For a while after reading, “I Am Not A Feminist,” I considered letting it go, not making any comments and continuing on about my day, not making any rifts or waves. But I decided that I have something worthwhile to add to this discourse and I feel compelled to share it.
Upon first reading “I Am Not A Feminist,” I was angry.
I was confused.
But mainly I was disappointed, that in 2016, it is still necessary to explain that individual experiences do not constitute a basis for those of the vast majority. There are simply some oppressions that others have never, and will likely never experience so they are able to disregard movements like feminism.
I am not personally someone who doesn’t like to be confronted with opinions that greatly diverge from my own, in fact, I encourage an open dialogue because without one, there is no growth. I respect the views and beliefs of others as everyone is entitled to interpret their life experiences in whatever way they choose to. However, statements like “I am not a feminist” and “women and men are inherently unequal” contributes to a narrative that justifies the oppression, subjugation and mistreatment of women and arguably men, and have become a popular rhetorical and divisive strategy.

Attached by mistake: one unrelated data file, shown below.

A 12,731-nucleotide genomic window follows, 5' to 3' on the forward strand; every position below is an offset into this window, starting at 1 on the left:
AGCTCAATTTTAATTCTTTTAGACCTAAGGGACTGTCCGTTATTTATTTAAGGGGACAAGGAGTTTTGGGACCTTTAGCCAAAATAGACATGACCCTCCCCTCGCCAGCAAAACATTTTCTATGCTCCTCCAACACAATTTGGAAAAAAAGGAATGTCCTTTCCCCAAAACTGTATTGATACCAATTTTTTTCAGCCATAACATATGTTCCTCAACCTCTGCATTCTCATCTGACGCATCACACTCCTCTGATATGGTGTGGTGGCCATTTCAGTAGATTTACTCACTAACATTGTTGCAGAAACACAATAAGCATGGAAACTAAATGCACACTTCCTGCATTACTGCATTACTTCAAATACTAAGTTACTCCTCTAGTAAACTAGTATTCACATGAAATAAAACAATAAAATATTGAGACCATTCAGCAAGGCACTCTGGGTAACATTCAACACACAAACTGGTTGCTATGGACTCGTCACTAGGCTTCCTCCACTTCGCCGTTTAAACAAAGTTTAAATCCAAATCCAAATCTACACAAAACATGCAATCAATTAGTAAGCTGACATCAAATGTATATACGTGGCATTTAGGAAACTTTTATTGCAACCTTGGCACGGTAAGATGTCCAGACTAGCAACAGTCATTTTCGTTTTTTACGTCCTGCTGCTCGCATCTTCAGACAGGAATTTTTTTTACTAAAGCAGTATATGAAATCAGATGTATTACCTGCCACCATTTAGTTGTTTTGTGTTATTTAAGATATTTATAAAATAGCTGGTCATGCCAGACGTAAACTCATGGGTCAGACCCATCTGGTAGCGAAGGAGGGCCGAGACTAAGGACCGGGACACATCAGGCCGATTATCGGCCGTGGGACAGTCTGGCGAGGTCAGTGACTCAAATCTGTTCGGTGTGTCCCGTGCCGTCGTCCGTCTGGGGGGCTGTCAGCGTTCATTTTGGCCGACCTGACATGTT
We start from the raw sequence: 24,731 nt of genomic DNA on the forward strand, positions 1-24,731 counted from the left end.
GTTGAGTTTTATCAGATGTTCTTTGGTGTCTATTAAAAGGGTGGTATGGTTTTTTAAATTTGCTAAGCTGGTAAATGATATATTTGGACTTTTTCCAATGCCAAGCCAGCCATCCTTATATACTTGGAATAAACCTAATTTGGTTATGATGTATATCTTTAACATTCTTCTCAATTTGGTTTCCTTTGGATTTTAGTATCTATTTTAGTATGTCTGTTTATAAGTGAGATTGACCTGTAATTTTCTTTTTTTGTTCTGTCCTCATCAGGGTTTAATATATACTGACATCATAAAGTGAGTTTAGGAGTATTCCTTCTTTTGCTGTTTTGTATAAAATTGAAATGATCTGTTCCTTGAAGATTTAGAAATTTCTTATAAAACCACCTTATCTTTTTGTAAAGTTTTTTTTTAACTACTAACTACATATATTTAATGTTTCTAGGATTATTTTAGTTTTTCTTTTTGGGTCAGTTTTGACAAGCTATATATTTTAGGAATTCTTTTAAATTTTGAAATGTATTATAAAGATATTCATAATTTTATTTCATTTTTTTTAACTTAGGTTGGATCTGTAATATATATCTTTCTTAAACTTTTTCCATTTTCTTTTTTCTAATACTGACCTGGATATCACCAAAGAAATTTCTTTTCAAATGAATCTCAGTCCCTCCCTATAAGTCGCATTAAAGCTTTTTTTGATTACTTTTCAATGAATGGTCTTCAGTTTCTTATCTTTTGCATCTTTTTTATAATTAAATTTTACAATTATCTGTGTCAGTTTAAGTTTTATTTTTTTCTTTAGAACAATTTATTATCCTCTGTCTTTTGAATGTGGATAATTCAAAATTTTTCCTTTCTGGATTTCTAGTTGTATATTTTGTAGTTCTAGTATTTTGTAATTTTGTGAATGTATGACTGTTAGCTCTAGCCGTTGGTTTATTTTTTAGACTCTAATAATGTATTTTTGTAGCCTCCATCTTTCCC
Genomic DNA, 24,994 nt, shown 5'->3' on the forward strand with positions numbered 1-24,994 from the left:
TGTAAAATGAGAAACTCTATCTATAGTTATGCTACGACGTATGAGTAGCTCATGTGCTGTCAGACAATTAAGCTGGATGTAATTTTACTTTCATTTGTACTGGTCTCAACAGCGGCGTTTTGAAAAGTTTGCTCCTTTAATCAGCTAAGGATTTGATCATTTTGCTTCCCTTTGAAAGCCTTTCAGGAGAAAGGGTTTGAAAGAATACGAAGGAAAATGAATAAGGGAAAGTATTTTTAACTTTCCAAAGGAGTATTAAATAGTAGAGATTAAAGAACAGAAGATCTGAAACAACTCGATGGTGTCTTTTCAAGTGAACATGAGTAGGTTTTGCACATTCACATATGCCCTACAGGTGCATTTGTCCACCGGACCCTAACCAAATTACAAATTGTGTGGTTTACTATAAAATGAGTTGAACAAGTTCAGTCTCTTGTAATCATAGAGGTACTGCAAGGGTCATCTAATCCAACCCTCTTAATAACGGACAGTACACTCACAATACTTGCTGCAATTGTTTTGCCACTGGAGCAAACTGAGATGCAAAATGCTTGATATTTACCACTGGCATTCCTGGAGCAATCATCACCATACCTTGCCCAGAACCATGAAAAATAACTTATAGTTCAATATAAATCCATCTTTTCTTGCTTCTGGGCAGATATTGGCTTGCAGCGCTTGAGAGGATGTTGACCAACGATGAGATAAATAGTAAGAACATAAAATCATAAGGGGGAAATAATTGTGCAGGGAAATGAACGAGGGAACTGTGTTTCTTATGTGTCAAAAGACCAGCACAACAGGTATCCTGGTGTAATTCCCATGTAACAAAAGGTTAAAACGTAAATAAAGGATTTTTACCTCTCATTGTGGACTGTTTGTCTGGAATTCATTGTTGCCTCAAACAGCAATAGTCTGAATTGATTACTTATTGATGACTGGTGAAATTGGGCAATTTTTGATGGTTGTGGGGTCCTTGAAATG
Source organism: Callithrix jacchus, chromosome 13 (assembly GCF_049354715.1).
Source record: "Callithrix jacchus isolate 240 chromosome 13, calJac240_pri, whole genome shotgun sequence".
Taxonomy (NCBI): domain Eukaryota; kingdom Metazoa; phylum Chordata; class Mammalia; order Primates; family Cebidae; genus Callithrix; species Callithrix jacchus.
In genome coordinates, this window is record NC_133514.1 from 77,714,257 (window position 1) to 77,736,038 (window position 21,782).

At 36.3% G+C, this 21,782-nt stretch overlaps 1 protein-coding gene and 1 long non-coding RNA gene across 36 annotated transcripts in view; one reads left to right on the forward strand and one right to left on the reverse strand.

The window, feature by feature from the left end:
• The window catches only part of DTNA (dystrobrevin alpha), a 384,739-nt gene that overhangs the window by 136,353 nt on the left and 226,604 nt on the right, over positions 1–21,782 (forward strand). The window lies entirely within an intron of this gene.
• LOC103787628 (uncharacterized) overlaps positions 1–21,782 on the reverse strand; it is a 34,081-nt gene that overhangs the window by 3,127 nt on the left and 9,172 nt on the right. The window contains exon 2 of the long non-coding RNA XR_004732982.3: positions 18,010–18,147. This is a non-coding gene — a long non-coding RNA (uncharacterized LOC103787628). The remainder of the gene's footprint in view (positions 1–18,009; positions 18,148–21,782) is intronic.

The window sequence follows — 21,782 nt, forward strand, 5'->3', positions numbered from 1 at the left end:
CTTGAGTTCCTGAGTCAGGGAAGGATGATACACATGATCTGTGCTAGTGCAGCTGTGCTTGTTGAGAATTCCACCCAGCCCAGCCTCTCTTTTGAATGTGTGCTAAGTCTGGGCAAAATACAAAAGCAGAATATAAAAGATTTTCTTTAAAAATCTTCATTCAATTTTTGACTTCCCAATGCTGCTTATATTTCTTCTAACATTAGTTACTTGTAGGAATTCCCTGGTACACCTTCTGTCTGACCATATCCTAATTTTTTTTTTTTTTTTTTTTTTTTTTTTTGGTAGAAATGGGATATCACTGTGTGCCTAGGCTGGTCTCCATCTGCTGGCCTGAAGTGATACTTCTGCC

For me, the road to feminism was not something I needed to be taught to understand the importance of.
As a lower income, bisexual African-American woman, I am intimately familiar with the intersecting oppressions that necessitate feminist ideology and practice.
I live it.
Every time my heart races walking home alone, every time I feel the eyes of men older and younger than me follow me down the street, every time I am interrupted, underestimated stereotyped and objectified in my daily life, I remember how crucial feminism is.
To start I would like to provide a fuller definition for what feminism is. The term, which has carried such aggressive stigma since its inception, is often oversimplified, misdefined and used to further disenfranchise women, as is the case here. Webster defines feminism as:
the theory of the political, economic, and social equality of the sexes
Feminism is “the political theory and practice to free all women: women of color, working-class women, poor women, physically challenged women, lesbians, old women, as well as white economically privileged heterosexual women” (Smith, 2014) from systems of oppression (sexism, racism, classism, heterosexism, ageism, etc) that prevent access to proper treatment, safety, equal rights and opportunities.